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Acad Med. 2016 Sep;91(9):1223-30. doi: 10.1097/ACM.0000000000001173.

Establishing an Integrative Medicine Program Within an Academic Health Center: Essential Considerations.

Author information

1
D.M. Eisenberg is adjunct associate professor, Department of Nutrition, Harvard T.H. Chan School of Public Health, Boston, Massachusetts. T.J. Kaptchuk is professor of medicine, Harvard Medical School, and director, Program in Placebo Studies & Therapeutic Encounter, Beth Israel Deaconess Medical Center/Harvard Medical School, Boston, Massachusetts. D.E. Post is assistant professor of medicine, Harvard Medical School, Boston, Massachusetts. A.L. Hrbek is administrator, Division of Preventive Medicine, Brigham and Women's Hospital, Boston, Massachusetts. B.B. O'Connor is professor emerita of clinical pediatrics, Alpert Medical School, Brown University, Providence, Rhode Island. K. Osypiuk is research assistant, Osher Center for Integrative Medicine, Harvard Medical School and Brigham and Women's Hospital, Boston, Massachusetts. P.M. Wayne is assistant professor of medicine, Harvard Medical School, and director of research, Osher Center for Integrative Medicine, Brigham and Women's Hospital and Harvard Medical School, Boston, Massachusetts. J.E. Buring is professor of medicine, Harvard Medical School, Brigham and Women's Hospital, Division of Preventive Medicine, Boston, Massachusetts. D.B. Levy is medical director, Osher Center for Integrative Medicine, Harvard Medical School and Brigham and Women's Hospital, Boston, Massachusetts.

Abstract

Integrative medicine (IM) refers to the combination of conventional and "complementary" medical services (e.g., chiropractic, acupuncture, massage, mindfulness training). More than half of all medical schools in the United States and Canada have programs in IM, and more than 30 academic health centers currently deliver multidisciplinary IM care. What remains unclear, however, is the ideal delivery model (or models) whereby individuals can responsibly access IM care safely, effectively, and reproducibly in a coordinated and cost-effective way.Current models of IM across existing clinical centers vary tremendously in their organizational settings, principal clinical focus, and services provided; practitioner team composition and training; incorporation of research activities and educational programs; and administrative organization (e.g., reporting structure, use of medical records, scope of clinical practice) and financial strategies (i.e., specific business plans and models for sustainability).In this article, the authors address these important strategic issues by sharing lessons learned from the design and implementation of an IM facility within an academic teaching hospital, the Brigham and Women's Hospital at Harvard Medical School; and review alternative options based on information about IM centers across the United States.The authors conclude that there is currently no consensus as to how integrative care models should be optimally organized, implemented, replicated, assessed, and funded. The time may be right for prospective research in "best practices" across emerging models of IM care nationally in an effort to standardize, refine, and replicate them in preparation for rigorous cost-effectiveness evaluations.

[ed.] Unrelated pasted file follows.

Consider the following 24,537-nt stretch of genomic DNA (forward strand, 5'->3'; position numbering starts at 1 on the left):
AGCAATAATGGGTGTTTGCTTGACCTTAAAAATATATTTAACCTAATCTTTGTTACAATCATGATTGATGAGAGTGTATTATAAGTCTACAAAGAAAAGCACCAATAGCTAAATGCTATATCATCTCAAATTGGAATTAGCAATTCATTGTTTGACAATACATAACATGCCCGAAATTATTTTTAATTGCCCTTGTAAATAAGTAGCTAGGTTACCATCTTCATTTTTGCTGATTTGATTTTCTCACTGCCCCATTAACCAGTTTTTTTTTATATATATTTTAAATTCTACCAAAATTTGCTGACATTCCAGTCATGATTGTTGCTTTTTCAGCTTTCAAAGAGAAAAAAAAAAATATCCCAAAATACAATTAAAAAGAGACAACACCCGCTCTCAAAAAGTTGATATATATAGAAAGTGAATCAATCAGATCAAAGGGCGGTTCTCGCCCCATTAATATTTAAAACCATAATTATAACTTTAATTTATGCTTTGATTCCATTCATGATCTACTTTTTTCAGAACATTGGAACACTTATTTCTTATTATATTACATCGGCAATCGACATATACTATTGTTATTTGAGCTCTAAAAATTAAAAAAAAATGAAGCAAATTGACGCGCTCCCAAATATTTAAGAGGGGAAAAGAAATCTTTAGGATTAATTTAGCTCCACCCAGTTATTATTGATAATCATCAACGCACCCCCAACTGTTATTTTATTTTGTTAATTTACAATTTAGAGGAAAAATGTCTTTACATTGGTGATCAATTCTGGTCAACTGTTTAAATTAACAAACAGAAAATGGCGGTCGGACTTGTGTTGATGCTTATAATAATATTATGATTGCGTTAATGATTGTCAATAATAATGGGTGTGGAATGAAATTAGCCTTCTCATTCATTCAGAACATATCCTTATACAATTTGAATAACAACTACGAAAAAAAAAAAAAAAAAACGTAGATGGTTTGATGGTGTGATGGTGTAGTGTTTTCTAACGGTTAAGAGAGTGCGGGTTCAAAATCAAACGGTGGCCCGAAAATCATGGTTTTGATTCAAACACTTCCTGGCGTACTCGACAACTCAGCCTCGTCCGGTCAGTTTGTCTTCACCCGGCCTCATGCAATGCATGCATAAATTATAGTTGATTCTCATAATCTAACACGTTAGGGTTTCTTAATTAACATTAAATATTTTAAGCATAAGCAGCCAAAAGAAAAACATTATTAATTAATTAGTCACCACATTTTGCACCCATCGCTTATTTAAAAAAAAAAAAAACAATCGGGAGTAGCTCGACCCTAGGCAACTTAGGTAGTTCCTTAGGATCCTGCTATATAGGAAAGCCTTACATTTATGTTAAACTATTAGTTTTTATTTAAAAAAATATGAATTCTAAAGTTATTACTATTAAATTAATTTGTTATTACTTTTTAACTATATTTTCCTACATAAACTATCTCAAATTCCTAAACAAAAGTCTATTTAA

PMID:
27028029
PMCID:
PMC5007186
DOI:
10.1097/ACM.0000000000001173
[Indexed for MEDLINE]
Free PMC Article

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